New Democratic Party leadership election, 2017

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New Democratic Party leadership election, 2017

← 2012 October 1, 2017
Turnout 52.8%[1]

  MPP Jagmeet Singh at his annual community BBQ in 2014 (cropped 2).jpg Charlie Angus in 2014.jpg
Candidate Jagmeet Singh Charlie Angus
Votes 35,266 12,705
Percentage 53.8% 19.4%

  Niki Ashton 2012-02-12 cropped.jpg Guy-Caron-Crop-March-27-2017.jpg
Candidate Niki Ashton Guy Caron
Votes 11,374 6,164
Percentage 17.4% 9.4%

Leader before election

Tom Mulcair

Elected Leader

Jagmeet Singh

New Democratic Party leadership election, 2017
NDP-NPD Canada.svg
Date October 1, 2017
Convention Metropolitan Ball Room,
Westin Harbour Castle, Toronto
Resigning leader Tom Mulcair
Won by Jagmeet Singh
Ballots 1
Candidates 4
Entrance Fee $30,000[2]
Spending limit $1.5 million[2]

New Democratic Party leadership elections

1961 · 1971 · 1975 · 1989 · 1995 · 2003 · 2012 · 2017

The 2017 New Democratic Party leadership election was won by Jagmeet Singh with a landslide victory. The election was triggered by Tom Mulcair having lost a vote on leadership review at the party's federal convention held in Edmonton, Alberta on April 10, 2016, which resulted in a majority of delegates voting in favor of holding a new leadership election.[2] Mulcair declined to partake in the subsequent leadership election and stated that he would remain leader until the party chose a replacement.[3]

Four candidates successfully made it onto the leadership ballot: Charlie Angus, Niki Ashton, Guy Caron, and Jagmeet Singh. The voting process occurred on Sunday, October 1, 2017. Every party member was entitled to cast a secret vote using a preferential, ranked choice ballot for the selection of the Leader,[4] and had no candidate received a majority during the first round of voting, subsequent rounds, occurring once a week, would have taken place until October 15, 2017, or until a candidate received a majority of votes.[5][6][7]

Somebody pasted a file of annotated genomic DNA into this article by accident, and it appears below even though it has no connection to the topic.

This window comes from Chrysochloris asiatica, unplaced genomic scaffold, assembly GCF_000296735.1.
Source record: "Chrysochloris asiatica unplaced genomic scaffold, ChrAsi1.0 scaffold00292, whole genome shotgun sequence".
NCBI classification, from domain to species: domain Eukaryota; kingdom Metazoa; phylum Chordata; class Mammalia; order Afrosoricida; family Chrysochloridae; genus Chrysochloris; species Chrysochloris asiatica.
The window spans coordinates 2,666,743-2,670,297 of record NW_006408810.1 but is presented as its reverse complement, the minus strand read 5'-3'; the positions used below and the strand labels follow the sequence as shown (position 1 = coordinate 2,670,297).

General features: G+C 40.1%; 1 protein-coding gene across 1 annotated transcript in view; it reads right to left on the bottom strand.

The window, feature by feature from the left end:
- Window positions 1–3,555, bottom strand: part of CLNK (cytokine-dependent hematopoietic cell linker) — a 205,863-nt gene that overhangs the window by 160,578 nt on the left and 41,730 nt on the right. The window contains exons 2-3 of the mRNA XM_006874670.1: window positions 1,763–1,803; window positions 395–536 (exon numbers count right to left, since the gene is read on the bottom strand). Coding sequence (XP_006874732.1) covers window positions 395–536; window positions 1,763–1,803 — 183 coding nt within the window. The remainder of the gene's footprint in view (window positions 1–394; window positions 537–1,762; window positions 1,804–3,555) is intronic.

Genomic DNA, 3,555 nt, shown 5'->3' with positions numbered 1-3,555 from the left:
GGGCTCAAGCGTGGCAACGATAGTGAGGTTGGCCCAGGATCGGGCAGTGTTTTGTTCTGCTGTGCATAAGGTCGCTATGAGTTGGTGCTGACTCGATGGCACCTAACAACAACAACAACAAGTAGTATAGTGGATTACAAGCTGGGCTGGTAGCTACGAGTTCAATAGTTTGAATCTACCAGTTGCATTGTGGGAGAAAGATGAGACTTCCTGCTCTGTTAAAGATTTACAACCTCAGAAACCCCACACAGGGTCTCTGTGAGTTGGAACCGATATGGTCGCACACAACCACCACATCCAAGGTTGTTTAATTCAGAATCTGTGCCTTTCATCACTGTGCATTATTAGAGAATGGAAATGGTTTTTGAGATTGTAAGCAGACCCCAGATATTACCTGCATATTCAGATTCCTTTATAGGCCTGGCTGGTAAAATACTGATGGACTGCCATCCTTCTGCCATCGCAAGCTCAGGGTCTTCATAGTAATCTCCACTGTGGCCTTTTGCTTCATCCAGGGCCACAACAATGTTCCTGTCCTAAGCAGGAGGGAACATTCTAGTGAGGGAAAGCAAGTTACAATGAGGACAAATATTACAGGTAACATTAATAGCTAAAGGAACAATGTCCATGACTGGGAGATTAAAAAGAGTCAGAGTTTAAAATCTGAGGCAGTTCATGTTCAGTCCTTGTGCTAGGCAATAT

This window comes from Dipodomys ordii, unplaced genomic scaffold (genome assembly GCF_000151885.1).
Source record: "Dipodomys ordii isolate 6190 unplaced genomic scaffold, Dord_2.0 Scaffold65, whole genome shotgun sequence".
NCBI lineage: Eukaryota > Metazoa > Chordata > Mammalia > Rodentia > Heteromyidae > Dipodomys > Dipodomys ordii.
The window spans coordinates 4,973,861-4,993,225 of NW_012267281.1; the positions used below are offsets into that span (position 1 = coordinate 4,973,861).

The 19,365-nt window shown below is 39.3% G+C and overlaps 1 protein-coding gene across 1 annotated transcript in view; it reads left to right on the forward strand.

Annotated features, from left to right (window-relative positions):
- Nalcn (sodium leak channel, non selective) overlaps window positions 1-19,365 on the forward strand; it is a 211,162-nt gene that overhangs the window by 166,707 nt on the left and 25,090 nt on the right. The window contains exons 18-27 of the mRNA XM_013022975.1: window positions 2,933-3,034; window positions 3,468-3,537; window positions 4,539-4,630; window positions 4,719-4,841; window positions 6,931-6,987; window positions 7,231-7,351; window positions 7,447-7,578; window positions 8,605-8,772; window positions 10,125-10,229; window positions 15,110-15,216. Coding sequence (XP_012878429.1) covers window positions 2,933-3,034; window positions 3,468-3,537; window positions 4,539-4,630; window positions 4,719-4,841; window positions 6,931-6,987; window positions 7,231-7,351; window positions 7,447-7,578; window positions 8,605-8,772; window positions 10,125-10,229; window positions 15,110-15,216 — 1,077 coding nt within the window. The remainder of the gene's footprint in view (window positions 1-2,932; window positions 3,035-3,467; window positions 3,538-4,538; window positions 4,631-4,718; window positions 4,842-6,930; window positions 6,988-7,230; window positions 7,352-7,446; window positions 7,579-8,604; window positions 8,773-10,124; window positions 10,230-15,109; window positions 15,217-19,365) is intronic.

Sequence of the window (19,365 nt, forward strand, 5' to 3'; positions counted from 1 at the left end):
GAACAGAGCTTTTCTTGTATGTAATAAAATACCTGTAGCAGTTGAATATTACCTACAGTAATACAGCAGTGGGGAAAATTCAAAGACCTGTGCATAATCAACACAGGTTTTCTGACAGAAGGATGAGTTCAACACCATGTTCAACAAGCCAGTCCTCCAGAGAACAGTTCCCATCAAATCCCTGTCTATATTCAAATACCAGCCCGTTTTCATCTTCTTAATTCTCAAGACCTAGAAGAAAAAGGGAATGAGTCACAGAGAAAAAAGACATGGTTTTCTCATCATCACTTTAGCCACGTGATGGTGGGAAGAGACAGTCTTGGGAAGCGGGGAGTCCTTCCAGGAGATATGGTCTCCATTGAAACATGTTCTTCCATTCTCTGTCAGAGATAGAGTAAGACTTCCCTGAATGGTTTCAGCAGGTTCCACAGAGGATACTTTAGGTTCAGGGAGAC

Support for Singh, the only non-MP in the race, increased when he formally announced his candidate for the leadership on May 15, 2017. Singh received the support of 11 MPs, the most of any candidate, including former leadership candidates Nathan Cullen[8] and Peter Julian,[9] in addition to the support of major labour unions such as the United Food and Commercial Workers. Media attention surrounding his campaign noted the fact that, if elected, Singh would be the first visible minority person to lead a major federal party, as well as the first of the Sikh faith.[10][11]

Singh was elected in a landslide in the first round, with 53.8% of the votes, thus rendering the need for subsequent rounds of voting unnecessary. Following his election as Leader, Singh appointed former leadership rival Guy Caron to serve as the New Democratic Party's Parliamentary Leader.[12]

Background[edit]

The result at the 2016 convention was the first time a leader of any Canadian federal political party has failed to receive at least 50% in a leadership review vote.[13] In the months since the 2015 federal election, Mulcair's leadership had been a point of conflict within the party because of the election campaign, in which the NDP fell to third place from the Official Opposition status it gained in the 2011 election. The New Democrats had led public opinion polls since May 2015 and appeared to be poised to win their first federal election in history. However, they fell back behind the Liberals and Conservatives in the last month. The election thus resulted in a Liberal majority government.

The party lost more than half of its seats and fell to third place. Mulcair's leadership faced criticism following the election, particularly due to his moderate platform that the party was running on. In contrast, Liberal leader Justin Trudeau had promised to run a budget deficit to fund stimulus programs and higher social spending, a position which was perceived as allowing the Liberals to outflank the NDP.[14][15]

Election rules[edit]

Under rules set out in the party's constitution, every member is entitled to cast a secret ballot for the selection of the Leader.[4] The new leader was chosen on October 1, 2017, on the first round of voting through a preferential, ranked choice ballot that would have takien place once a week until a candidate hit the 50 per cent plus one mark to be declared leader had a leader not been chosen in the first round(with eligible voters choosing to vote with an internet ballot being allowed to change their vote at any time before the closure of the polls, including between each round of balloting).[5][6][7]